My rating: 5 of 5 stars
[Mild spoiler warning, but nothing the narrator doesn’t tell you in the first chapter or two].
Having read this for the Mythgard Institute’s Science Fiction Part II class, I should be putting it down and picking up the next book in the reading queue, but that’s proving rather difficult. This is a book to finish, heave a big sigh, consume a lot of tea, and think about for a respectable amount of time. Like Connie Willis’ Doomsday Book, which I read a few weeks ago for the same class, Mary Doria Russell’s uses science fiction to set in motion a story that’s really about human beings confronting the most fundamental and terrifying question there is: The Problem of Evil (or, in C.S. Lewis’ terms, The Problem of Pain). In the end, Emilio is presented with two mutually exclusive alternatives, just as we are: Either the universe is random, chaotic, and ultimately meaningless or there is a God. Through the events the story describes, we see why he would be hard-pressed to conclude which is the more horrifying prospect. Paradoxically, the more Emilio finds his faith and falls in love with God, the more that faith is tested and challenged. As C.S. Lewis said, “I didn’t go to religion to make me happy. I always knew a bottle of Port would do that. If you want a religion to make you feel really comfortable, I certainly don’t recommend Christianity.”
The story describes a Jesuit mission to make first contact with an off-world culture. Bringing forward the Jesuit traditions of outreach, intellectual curiosity, mysticism, and (occasionally) martyrdom, we are presented with a near-futuristic take on the stories of missionaries and saints who’ve risked and sometimes given all for the glory of God. As the central figure, Emilio is absolutely lovable and sympathetic, as are his team of friends and colleagues. His charisma, strength, joy, and flexibility are crucial for his survival, and the study of the many shades and facets of his psyche become the meat of the story. Russell’s split-timeline structure (thankfully) cushions the blow of the mission’s disastrous end by showing us in the first chapter that Emilio – disfigured, malnourished, and nearly catatonic with trauma – returns to Earth as the sole survivor. Like his interrogators, we know the how but not the why, and as Emilio is fond of saying, “God is in the why.” The story, in effect, is an exploration of why these bad things happened. But at the end, are we any wiser? Shit, as they say, happens. There are a million reasons why. Good and smart people make mistakes. Languages and cultures are fatally misinterpreted. People are in the wrong place at the wrong time. There is genuine cruelty in the world and in people. In the end, we don’t get a pat or condescending explanation of “why” this happened to Emilio and his friends, and painful as that may be perhaps it’s better, for no one thing could really explain or ameliorate all of their suffering. Maybe God has an explanation, but we do not.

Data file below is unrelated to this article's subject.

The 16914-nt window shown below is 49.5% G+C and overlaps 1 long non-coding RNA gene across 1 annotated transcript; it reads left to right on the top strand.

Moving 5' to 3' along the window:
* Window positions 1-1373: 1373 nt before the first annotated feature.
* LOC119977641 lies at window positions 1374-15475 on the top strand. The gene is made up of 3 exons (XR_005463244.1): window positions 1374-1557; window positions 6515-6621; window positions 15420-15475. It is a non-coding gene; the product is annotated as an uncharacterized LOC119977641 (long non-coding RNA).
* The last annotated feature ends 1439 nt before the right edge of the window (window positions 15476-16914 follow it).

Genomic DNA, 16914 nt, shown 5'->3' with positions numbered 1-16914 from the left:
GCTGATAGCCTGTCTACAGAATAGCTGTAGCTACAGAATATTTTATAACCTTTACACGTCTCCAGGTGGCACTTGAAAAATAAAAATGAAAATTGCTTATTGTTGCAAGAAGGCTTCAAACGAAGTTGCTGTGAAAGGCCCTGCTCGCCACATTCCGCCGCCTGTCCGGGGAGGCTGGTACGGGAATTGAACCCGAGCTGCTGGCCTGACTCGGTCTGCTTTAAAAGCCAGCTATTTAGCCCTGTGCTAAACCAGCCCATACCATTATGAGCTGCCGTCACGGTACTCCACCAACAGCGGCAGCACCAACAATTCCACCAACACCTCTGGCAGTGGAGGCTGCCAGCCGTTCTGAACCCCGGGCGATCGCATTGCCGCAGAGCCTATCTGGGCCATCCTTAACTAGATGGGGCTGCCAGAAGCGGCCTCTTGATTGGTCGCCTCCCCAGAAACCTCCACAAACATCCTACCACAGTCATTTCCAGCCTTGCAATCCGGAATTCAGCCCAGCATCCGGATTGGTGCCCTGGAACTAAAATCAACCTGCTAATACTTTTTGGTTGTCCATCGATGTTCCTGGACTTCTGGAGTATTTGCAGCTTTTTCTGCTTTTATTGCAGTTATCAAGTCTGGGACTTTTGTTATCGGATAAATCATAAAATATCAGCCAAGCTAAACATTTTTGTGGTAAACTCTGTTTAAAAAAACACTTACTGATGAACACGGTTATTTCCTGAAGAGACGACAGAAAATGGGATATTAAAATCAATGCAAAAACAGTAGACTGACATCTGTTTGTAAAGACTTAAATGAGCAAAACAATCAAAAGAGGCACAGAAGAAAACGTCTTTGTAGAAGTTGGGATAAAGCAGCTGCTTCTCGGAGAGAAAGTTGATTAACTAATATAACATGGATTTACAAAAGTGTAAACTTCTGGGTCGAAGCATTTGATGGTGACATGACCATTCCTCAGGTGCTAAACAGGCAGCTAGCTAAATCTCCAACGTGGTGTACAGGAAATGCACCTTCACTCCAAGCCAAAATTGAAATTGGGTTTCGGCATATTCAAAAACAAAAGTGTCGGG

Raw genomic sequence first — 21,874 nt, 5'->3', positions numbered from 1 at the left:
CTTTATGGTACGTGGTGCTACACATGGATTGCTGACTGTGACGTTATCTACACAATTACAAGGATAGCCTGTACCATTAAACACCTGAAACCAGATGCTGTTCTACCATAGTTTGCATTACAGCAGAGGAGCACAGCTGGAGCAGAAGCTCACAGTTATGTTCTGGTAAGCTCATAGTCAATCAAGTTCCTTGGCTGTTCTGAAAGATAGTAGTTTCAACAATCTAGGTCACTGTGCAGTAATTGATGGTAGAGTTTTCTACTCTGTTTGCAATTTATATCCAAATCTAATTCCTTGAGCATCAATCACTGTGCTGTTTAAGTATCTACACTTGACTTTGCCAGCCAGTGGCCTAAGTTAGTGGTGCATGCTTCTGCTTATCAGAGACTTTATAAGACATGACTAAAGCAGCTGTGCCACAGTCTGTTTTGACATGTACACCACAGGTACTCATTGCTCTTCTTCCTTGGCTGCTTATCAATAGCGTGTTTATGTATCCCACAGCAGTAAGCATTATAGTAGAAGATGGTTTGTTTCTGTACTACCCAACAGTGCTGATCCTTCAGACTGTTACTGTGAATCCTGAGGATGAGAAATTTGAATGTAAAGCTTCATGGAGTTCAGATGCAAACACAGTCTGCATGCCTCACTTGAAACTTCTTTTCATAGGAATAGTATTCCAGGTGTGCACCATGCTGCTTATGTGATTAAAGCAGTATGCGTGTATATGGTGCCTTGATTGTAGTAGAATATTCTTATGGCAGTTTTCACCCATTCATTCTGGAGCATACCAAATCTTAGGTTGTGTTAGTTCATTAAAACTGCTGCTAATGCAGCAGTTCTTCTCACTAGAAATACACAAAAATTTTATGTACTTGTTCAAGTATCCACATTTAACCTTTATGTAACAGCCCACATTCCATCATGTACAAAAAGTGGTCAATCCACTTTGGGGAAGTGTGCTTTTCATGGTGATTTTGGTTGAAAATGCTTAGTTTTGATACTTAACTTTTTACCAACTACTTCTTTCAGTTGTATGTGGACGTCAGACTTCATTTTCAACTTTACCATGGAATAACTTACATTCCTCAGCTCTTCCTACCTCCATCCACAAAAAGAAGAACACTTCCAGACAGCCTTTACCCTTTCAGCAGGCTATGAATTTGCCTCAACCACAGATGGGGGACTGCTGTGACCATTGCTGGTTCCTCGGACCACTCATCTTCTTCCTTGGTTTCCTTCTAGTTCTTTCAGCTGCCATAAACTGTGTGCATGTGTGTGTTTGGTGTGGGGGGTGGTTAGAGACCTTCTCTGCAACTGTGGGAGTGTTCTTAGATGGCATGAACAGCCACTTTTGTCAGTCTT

The other thing the flashbacks do is to control the pacing of the story and allow some light and air into the room. The invasive questioning of Father General and Voelker are balanced against the fun and loving friendships of the team in their early days, and as their mission rapidly deteriorates we see Emilio gradually, haltingly, painfully recovering. It is a sad and brutal story, but never hopeless. Russell knows how to temper the suffering and soul-searching with humor and warmth. Her characters are believably flawed but always sympathetic and extremely likable. Knowing they’ll meet tragic ends didn’t stop me loving them all.
Though a smooth and, in its own way, enjoyable read, The Sparrow is by no means easy. A glance at other reviews shows that it provokes a love-it-or-hate-it response in readers, and those are often the best kind of stories. Whatever it makes you feel, it will make you feel strongly. For a book daring to confront perhaps the most inscrutable and ancient of human questions, I think that’s more than good enough. If you’re in the mood for a book that will make you think, laugh, and cry (and if you’re not, you really should be) do yourself a favor and pick it up.